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Document Max. Freq Min. Freq
Lucius R. Paige, History of Cambridge, Massachusetts, 1630-1877, with a genealogical register 70 70 Browse Search
Harper's Encyclopedia of United States History (ed. Benson Lossing) 25 25 Browse Search
Knight's Mechanical Encyclopedia (ed. Knight) 23 23 Browse Search
HISTORY OF THE TOWN OF MEDFORD, Middlesex County, Massachusetts, FROM ITS FIRST SETTLEMENT, IN 1630, TO THE PRESENT TIME, 1855. (ed. Charles Brooks) 15 15 Browse Search
George Bancroft, History of the Colonization of the United States, Vol. 1, 17th edition. 14 14 Browse Search
The Cambridge of eighteen hundred and ninety-six: a picture of the city and its industries fifty years after its incorporation (ed. Arthur Gilman) 7 7 Browse Search
Thomas Wentworth Higginson, Henry Walcott Boynton, Reader's History of American Literature 3 3 Browse Search
Charles A. Nelson , A. M., Waltham, past, present and its industries, with an historical sketch of Watertown from its settlement in 1630 to the incorporation of Waltham, January 15, 1739. 3 3 Browse Search
George Bancroft, History of the United States from the Discovery of the American Continent, Vol. 2, 17th edition. 3 3 Browse Search
Benjamin Cutter, William R. Cutter, History of the town of Arlington, Massachusetts, ormerly the second precinct in Cambridge, or District of Menotomy, afterward the town of West Cambridge. 1635-1879 with a genealogical register of the inhabitants of the precinct. 2 2 Browse Search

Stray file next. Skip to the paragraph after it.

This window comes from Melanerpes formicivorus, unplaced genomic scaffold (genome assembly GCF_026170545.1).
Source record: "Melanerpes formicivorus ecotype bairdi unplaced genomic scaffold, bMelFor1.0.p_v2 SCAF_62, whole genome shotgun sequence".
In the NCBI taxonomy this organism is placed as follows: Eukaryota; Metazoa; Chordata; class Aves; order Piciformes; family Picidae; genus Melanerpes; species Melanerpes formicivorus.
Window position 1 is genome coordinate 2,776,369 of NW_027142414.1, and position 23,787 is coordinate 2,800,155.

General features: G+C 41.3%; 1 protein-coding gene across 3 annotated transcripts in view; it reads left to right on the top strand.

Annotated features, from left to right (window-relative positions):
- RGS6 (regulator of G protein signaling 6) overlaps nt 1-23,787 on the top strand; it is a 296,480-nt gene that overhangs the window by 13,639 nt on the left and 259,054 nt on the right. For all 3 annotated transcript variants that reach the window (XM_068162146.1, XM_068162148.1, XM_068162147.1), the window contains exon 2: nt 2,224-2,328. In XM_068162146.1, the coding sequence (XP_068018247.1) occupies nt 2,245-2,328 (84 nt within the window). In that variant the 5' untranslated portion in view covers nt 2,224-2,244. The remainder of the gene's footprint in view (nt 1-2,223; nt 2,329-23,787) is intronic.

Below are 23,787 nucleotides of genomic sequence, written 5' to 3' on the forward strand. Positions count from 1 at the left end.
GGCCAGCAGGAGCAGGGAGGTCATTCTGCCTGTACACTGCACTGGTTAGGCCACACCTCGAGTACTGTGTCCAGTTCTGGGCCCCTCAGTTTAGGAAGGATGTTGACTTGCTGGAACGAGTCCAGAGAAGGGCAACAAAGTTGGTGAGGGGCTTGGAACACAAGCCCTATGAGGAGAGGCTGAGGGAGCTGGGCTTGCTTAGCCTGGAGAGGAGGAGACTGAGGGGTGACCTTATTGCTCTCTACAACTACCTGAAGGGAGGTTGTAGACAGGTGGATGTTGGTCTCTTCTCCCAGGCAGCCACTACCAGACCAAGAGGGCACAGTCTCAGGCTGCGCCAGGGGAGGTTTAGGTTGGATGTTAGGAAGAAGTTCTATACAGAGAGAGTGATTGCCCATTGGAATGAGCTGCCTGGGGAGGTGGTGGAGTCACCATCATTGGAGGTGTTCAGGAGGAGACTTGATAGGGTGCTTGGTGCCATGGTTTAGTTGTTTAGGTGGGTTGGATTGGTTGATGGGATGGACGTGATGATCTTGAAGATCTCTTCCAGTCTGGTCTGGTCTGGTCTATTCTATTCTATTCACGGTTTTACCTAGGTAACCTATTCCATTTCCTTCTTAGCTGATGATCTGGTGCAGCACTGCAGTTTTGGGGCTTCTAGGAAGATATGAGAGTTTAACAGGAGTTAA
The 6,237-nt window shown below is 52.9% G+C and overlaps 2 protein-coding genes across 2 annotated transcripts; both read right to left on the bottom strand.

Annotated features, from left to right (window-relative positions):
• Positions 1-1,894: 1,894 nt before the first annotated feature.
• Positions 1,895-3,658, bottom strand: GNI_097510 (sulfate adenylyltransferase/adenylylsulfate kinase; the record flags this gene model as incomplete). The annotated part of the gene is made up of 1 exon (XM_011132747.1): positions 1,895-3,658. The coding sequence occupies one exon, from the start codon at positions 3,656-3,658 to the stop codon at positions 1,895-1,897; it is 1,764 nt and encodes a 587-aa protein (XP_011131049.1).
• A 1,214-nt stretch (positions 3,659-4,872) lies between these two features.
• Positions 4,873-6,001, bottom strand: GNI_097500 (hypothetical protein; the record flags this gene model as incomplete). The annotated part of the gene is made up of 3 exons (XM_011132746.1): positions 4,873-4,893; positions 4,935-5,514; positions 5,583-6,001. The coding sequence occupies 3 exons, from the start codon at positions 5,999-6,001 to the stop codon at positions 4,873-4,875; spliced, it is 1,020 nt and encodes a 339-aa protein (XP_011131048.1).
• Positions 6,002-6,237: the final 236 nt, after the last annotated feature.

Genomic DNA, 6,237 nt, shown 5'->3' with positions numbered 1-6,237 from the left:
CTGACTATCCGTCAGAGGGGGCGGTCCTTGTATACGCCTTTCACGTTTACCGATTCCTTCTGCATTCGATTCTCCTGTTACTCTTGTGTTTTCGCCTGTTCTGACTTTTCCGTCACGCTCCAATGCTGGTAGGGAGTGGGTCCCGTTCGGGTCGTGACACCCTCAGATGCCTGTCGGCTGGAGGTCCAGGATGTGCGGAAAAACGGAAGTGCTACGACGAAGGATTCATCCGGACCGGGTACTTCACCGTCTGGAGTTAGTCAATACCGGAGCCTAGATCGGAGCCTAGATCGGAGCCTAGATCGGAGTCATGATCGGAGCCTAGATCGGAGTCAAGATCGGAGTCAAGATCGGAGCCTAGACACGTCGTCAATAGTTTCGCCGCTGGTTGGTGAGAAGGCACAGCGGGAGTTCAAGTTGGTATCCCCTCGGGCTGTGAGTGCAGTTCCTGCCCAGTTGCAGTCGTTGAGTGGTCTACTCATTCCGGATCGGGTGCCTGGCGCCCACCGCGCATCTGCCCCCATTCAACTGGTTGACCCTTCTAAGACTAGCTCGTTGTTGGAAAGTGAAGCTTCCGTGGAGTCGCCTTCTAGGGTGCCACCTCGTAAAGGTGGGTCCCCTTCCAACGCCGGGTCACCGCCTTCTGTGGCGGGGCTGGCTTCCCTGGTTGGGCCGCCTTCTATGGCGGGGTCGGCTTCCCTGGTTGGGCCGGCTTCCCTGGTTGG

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Browsing named entities in Robert Underwood Johnson, Clarence Clough Buell, Battles and Leaders of the Civil War: Volume 2.. You can also browse the collection for 1650 AD or search for 1650 AD in all documents.

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Robert Underwood Johnson, Clarence Clough Buell, Battles and Leaders of the Civil War: Volume 2., Siege and capture of Fort Pulaski. (search)
the 46th New York Infantry, Colonel Rosa commanding, took possession of the island early in December. In February, 1862, they were reenforced by the addition of the 7th Connecticut Infantry, two companies of New York Volunteer Engineers, and two companies of the 3d Rhode Island Artillery, and all were placed under command of Colonel (now Major-General) A. H. Terry, of the 7th Connecticut. By the labor of these troops eleven batteries were constructed, at distances from the fort varying from 1650 to 3400 yards. No. 1, 3 heavy 13-inch mortars3400 yards. No. 2, 3 heavy 13-inch mortars3200 yards. No. 3, 3 10-inch Columbiads3100 yards. No. 4, 3 8-inch Columbiads3045 yards. No. 5, 1 heavy 13-inch mortar2790 yards. No. 6, 3 heavy 13-inch mortar2600 yards. No. 7, 2 heavy 13-inch mortar2400 yards. No. 8, 3 10-in. Columbiads and 1 8-in.1740 yards. No. 9, 5 30-pounder Parrott rifles and 1 48-pounder James rifle (old 24-pounder)1670 yards. No. 10, 2 84-pounder James rifles (old 42